Rutland Place (1983) by Anne Perry
Caroline Ellison, mother of Charlotte Pitt [our amateur sleuth who is the wife of a policeman], sends a frantic note to her daughter asking for help with a disturbing "event." When Charlotte arrives at her parents' house, she finds her mother nervous and upset over the loss of a small locket. After much difficulty in getting straight answers from Caroline, Charlotte finally learns that the locket contains a somewhat compromising photograph...of a man who is not Edward Ellison. Caroline has also felt like she's being watched, perhaps by someone biding their time before trying a spot of blackmail. She asks her daughter to help her get to the bottom of the matter.
In the course of paying social calls, Charlotte soon learns that others have had items come up missing as well. Is it just petty thievery or is there more going on? When Mina Spencer-Brown dies of a belladonna overdose, it looks like there is something much nastier going on in Rutland Place--especially when it is proved that she couldn't have taken such a large dose by accident, nor that she had access to the poison. Mina was a woman who like to hint that she knew more than others about certain "mysteries" and "scandals" among her neighbors. Did she hint once too often and to the wrong person? Would the Charringtons kill to keep the secret of their daughter Ottillie's death from being known? Would Theodora von Schenck kill to prevent anyone from finding out where her extra funds come from? Are there other, even more desperate secrets worth killing for? And what do the thefts and Caroline's locket in particular have to do with it all.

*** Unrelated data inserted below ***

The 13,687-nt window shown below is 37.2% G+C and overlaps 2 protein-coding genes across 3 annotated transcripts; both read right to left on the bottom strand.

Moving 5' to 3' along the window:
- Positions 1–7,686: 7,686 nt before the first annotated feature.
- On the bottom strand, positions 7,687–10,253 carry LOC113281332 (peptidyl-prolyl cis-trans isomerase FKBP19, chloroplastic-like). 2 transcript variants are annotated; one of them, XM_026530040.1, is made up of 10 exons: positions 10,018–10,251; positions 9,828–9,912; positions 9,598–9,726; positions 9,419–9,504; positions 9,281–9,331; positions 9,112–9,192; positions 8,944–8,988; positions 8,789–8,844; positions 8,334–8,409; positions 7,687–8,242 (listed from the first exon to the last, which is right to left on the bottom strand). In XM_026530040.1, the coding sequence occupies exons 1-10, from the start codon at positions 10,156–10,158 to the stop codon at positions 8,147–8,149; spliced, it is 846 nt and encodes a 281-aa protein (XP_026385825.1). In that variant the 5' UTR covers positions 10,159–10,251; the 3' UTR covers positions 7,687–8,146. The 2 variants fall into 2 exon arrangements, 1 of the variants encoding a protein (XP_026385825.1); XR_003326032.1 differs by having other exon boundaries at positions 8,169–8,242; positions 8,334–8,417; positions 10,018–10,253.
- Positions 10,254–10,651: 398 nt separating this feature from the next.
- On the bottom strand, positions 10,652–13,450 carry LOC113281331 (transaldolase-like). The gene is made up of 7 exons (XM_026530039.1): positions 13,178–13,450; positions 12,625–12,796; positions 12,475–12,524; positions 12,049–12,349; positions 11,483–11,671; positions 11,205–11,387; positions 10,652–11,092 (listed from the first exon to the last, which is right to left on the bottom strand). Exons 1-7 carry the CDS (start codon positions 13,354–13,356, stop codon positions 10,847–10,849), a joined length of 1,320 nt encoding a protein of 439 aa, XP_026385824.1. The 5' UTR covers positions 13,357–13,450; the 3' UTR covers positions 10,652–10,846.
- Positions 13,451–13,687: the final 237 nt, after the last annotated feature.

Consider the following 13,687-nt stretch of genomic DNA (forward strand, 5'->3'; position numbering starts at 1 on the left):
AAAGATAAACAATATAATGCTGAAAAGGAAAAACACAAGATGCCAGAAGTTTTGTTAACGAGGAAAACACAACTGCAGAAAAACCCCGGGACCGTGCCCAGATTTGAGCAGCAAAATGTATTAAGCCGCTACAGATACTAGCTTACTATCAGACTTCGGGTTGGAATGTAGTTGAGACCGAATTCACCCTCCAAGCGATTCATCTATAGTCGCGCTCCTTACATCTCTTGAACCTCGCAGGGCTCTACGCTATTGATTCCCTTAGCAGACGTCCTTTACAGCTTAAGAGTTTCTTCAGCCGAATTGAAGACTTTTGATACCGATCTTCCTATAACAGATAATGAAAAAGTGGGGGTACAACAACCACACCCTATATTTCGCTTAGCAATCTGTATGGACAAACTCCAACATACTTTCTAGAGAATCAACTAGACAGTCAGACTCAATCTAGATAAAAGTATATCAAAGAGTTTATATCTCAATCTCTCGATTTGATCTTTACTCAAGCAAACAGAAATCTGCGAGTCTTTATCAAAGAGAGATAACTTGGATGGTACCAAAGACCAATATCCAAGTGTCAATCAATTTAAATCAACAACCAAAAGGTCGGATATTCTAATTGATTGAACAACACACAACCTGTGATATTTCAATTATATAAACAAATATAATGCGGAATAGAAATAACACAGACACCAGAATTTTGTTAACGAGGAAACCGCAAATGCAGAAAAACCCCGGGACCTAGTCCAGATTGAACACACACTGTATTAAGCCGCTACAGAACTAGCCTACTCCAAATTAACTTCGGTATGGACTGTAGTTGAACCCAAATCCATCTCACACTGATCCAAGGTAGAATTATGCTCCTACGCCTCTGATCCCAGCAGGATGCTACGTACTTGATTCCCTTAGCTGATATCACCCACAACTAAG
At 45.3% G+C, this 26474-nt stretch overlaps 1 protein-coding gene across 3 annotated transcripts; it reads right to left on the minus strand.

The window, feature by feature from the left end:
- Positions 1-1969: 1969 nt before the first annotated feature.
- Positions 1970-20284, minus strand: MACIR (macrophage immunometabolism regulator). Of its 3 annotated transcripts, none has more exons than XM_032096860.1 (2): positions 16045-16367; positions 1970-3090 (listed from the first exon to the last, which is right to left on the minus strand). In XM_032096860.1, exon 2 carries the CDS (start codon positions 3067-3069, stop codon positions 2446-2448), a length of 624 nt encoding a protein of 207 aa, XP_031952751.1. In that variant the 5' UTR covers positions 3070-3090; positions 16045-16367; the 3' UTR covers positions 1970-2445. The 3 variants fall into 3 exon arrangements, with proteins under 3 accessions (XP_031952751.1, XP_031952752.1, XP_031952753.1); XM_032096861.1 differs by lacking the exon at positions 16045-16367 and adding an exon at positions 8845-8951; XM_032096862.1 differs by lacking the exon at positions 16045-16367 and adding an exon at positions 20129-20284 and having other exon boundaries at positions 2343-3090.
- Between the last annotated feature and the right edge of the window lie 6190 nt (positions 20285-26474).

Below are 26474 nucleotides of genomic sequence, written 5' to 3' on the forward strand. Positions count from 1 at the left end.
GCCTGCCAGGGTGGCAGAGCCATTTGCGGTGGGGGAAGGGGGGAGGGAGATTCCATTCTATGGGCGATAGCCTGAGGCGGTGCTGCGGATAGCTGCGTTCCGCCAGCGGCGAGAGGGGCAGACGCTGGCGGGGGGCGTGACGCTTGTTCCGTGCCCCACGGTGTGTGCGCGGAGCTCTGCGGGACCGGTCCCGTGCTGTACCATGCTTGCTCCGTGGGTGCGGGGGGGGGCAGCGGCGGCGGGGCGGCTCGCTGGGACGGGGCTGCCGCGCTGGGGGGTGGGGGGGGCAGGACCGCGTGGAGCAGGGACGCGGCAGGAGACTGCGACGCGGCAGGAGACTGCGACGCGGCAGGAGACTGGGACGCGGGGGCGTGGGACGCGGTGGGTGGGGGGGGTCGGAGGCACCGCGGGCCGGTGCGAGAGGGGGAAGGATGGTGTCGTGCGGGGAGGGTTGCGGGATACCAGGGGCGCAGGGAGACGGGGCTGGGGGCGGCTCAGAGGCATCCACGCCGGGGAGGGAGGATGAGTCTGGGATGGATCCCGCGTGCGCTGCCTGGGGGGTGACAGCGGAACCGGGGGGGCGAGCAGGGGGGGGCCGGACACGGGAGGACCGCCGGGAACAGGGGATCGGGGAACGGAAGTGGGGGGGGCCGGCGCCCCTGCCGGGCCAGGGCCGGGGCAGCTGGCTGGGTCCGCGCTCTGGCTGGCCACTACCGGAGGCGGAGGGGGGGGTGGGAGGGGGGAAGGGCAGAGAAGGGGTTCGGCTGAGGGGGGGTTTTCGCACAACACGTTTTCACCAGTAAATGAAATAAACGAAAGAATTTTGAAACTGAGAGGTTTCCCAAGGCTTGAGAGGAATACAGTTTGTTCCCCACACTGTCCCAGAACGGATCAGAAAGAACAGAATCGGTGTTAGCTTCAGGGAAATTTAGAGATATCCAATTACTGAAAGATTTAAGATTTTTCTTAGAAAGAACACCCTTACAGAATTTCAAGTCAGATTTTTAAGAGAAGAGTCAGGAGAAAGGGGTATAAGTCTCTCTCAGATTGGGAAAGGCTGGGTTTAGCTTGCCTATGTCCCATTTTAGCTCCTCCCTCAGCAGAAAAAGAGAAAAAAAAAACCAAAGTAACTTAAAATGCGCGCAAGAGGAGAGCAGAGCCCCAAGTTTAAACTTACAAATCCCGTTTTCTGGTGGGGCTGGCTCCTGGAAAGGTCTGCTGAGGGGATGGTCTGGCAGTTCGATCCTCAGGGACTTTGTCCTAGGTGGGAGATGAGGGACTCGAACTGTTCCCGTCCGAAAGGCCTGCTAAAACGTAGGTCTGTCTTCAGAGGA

There is a bit of a dark streak to this one--the reasons behind the deaths are somewhat disturbing, especially the second one. But there are some very fun moments to this one as well--Charlotte's excursion to the music hall is particularly good. I did enjoy watching Emily maneuver her father into paying more attention to his wife--which is just what Caroline needed to get her mind off a silly infatuation. It was a shame that we didn't see more of Pitt and there is not the urgency in the investigation that we found in the previous book. But overall, a solid mystery and good afternoon's read. ★★★
First line: Charlotte Pitt took the letter and looked at the errand boy in some surprise.
Last line: It wasn't until Inigo Charrington stood in the doorway, his eyes full of sympathy and affection, that at last Charlotte let go of Eloise.
Deaths = 2 (one poisoned; one run over by a cart)